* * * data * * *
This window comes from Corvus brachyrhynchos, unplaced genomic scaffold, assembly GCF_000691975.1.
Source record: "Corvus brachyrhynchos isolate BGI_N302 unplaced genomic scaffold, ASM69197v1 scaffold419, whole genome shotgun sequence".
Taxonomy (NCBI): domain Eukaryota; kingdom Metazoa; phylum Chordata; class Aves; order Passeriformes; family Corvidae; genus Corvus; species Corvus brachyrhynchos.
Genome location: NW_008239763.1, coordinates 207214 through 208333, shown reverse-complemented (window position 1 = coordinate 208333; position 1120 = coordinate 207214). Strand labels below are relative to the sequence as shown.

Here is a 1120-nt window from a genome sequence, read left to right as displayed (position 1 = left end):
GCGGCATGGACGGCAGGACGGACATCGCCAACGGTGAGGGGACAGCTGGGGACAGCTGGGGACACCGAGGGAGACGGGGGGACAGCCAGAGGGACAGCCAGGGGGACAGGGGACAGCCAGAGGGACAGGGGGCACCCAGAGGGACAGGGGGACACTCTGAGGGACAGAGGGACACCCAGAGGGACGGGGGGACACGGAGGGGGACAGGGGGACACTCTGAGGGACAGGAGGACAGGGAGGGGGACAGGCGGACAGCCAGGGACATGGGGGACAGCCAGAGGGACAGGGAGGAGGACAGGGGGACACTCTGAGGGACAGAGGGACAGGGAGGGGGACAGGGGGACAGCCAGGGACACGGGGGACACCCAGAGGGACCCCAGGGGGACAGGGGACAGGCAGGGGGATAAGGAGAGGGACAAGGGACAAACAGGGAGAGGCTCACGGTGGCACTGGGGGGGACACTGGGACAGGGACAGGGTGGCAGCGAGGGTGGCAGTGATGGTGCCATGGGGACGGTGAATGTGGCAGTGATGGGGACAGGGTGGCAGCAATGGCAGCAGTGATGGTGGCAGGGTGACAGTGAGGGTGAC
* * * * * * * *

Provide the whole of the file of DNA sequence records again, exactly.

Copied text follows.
This window comes from Corvus brachyrhynchos, unplaced genomic scaffold, assembly GCF_000691975.1.
Source record: "Corvus brachyrhynchos isolate BGI_N302 unplaced genomic scaffold, ASM69197v1 scaffold419, whole genome shotgun sequence".
Taxonomy (NCBI): domain Eukaryota; kingdom Metazoa; phylum Chordata; class Aves; order Passeriformes; family Corvidae; genus Corvus; species Corvus brachyrhynchos.
Genome location: NW_008239763.1, coordinates 207214 through 208333, shown reverse-complemented (window position 1 = coordinate 208333; position 1120 = coordinate 207214). Strand labels below are relative to the sequence as shown.

Here is a 1120-nt window from a genome sequence, read left to right as displayed (position 1 = left end):
GCGGCATGGACGGCAGGACGGACATCGCCAACGGTGAGGGGACAGCTGGGGACAGCTGGGGACACCGAGGGAGACGGGGGGACAGCCAGAGGGACAGCCAGGGGGACAGGGGACAGCCAGAGGGACAGGGGGCACCCAGAGGGACAGGGGGACACTCTGAGGGACAGAGGGACACCCAGAGGGACGGGGGGACACGGAGGGGGACAGGGGGACACTCTGAGGGACAGGAGGACAGGGAGGGGGACAGGCGGACAGCCAGGGACATGGGGGACAGCCAGAGGGACAGGGAGGAGGACAGGGGGACACTCTGAGGGACAGAGGGACAGGGAGGGGGACAGGGGGACAGCCAGGGACACGGGGGACACCCAGAGGGACCCCAGGGGGACAGGGGACAGGCAGGGGGATAAGGAGAGGGACAAGGGACAAACAGGGAGAGGCTCACGGTGGCACTGGGGGGGACACTGGGACAGGGACAGGGTGGCAGCGAGGGTGGCAGTGATGGTGCCATGGGGACGGTGAATGTGGCAGTGATGGGGACAGGGTGGCAGCAATGGCAGCAGTGATGGTGGCAGGGTGACAGTGAGGGTGAC